Greener, more-powerful co-generation energy plant at University of Minnesota is proxy for a more-efficient, job-producing economy

By District Energy posted 08-11-2018 00:00

  

Neal St. Anthony, Star Tribune

Summary

The born-again, century-old “Old Main Heating Plant” on the Minneapolis campus of the University of Minnesota is a proxy for a greener Minnesota’s economy.

That’s a job-producing, smog-reducing trend that also combats climate change that’s warming the planet and driving weather volatility.

“Old Main,” a dirty, once-shuttered, coal-fired plant, was relaunched last December as a natural gas-fired combined heat and power producer that, at 83 percent, is twice as efficient as the old facility and generates enough steam and electricity to power and heat the huge campus.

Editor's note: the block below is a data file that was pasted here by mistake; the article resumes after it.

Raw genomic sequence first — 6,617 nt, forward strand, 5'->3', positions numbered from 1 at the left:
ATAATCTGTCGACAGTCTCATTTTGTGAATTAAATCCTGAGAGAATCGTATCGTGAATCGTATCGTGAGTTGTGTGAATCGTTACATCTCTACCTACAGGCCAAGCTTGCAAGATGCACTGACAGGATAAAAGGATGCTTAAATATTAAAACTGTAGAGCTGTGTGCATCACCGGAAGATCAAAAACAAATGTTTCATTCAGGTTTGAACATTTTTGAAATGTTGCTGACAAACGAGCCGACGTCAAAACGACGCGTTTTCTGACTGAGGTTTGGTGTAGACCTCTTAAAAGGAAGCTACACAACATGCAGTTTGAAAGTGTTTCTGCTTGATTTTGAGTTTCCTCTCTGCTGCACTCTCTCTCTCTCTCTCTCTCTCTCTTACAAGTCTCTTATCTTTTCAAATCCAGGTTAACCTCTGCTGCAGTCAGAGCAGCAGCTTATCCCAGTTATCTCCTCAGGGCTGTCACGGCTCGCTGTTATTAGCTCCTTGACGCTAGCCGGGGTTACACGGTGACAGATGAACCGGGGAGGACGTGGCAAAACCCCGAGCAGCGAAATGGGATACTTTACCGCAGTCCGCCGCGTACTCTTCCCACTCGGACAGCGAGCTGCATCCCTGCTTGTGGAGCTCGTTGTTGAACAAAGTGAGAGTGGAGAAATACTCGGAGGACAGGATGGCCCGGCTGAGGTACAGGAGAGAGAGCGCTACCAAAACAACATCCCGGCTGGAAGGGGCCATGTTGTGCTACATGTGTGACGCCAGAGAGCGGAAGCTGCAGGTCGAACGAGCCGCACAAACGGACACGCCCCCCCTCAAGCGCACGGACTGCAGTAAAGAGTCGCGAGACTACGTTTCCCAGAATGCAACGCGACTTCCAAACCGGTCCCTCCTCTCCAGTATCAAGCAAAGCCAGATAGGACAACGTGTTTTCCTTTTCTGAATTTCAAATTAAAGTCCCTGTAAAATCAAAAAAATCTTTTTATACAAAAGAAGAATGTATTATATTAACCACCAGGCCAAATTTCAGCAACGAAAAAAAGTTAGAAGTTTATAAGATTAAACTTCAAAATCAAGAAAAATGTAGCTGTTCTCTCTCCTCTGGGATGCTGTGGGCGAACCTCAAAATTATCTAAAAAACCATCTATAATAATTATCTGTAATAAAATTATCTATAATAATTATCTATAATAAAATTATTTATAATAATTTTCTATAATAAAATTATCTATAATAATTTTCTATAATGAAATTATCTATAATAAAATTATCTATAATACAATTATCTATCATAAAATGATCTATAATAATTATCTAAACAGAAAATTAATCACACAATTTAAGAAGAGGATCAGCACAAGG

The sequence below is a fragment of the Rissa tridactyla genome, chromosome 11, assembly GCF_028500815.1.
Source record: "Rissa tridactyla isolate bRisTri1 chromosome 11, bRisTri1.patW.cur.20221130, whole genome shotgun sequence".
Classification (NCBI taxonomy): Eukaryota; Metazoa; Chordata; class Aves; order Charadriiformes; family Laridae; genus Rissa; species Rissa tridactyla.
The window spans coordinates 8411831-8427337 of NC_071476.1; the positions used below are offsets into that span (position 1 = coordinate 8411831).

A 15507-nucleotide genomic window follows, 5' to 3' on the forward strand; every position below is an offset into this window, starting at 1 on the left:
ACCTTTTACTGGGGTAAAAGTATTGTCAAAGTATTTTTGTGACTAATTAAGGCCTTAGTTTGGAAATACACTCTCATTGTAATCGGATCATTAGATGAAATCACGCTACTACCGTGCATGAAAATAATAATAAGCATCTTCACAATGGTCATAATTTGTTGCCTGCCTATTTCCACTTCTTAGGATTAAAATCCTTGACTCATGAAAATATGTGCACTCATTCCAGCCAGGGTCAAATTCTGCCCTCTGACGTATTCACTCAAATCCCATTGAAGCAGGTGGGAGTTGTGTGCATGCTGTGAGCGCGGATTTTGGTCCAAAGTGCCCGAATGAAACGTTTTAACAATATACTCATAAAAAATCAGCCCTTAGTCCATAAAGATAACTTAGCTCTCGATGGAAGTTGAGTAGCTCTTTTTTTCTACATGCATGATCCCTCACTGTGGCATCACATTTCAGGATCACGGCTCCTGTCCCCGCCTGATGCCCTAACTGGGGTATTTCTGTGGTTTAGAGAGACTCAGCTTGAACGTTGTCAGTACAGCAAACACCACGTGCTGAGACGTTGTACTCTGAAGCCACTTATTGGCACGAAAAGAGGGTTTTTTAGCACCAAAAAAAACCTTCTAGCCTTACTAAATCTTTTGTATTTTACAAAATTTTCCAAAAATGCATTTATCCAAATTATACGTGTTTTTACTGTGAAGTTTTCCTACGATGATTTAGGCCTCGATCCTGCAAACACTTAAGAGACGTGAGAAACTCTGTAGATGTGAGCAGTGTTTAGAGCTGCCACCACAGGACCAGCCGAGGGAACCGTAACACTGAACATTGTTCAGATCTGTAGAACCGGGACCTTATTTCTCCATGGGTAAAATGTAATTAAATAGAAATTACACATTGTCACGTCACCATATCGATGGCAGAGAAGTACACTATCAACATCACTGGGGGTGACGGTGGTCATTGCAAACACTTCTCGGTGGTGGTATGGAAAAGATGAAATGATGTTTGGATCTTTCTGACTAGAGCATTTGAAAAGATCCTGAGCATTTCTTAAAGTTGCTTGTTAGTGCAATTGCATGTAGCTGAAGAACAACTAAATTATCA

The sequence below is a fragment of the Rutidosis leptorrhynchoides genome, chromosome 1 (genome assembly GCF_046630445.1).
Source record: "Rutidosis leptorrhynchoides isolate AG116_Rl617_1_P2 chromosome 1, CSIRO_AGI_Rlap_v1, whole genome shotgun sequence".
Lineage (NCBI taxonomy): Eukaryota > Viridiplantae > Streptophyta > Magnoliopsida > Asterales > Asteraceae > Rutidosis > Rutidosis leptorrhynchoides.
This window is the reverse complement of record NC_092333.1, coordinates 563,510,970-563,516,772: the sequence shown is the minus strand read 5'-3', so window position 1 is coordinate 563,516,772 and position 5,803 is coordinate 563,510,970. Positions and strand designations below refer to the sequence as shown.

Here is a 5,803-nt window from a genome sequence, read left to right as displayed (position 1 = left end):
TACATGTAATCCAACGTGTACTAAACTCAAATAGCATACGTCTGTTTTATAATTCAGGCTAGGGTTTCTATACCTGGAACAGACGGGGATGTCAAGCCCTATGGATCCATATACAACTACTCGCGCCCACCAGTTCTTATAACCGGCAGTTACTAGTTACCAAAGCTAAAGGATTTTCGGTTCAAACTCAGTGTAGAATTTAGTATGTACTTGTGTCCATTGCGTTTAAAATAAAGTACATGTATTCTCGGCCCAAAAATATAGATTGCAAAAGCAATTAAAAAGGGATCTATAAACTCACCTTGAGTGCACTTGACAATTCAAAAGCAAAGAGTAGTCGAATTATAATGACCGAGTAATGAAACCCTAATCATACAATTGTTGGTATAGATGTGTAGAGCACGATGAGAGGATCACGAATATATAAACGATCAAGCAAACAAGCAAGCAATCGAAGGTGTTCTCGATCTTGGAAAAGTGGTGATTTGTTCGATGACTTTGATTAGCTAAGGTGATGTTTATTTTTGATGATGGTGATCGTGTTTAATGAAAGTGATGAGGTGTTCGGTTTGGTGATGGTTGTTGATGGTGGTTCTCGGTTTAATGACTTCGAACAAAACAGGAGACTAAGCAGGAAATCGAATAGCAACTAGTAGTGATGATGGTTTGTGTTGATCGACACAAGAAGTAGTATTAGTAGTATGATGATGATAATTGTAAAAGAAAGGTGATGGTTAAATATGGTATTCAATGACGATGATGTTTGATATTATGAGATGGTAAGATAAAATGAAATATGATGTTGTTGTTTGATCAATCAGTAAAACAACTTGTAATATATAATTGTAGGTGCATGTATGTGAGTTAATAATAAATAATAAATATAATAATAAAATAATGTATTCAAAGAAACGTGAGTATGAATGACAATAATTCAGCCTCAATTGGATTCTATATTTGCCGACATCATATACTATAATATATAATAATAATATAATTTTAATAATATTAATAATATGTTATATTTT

“We have lowered the campus energy bill by $2 million annually,” said Mike Berthelsen, the U’s vice president of university services, “It cuts our campus carbon emissions by 50 percent and lowers the university’s overall carbon footprint by 10 to 13 percent.”

The $113 million project is projected to easily retire the debt through energy savings over the next 25 years.

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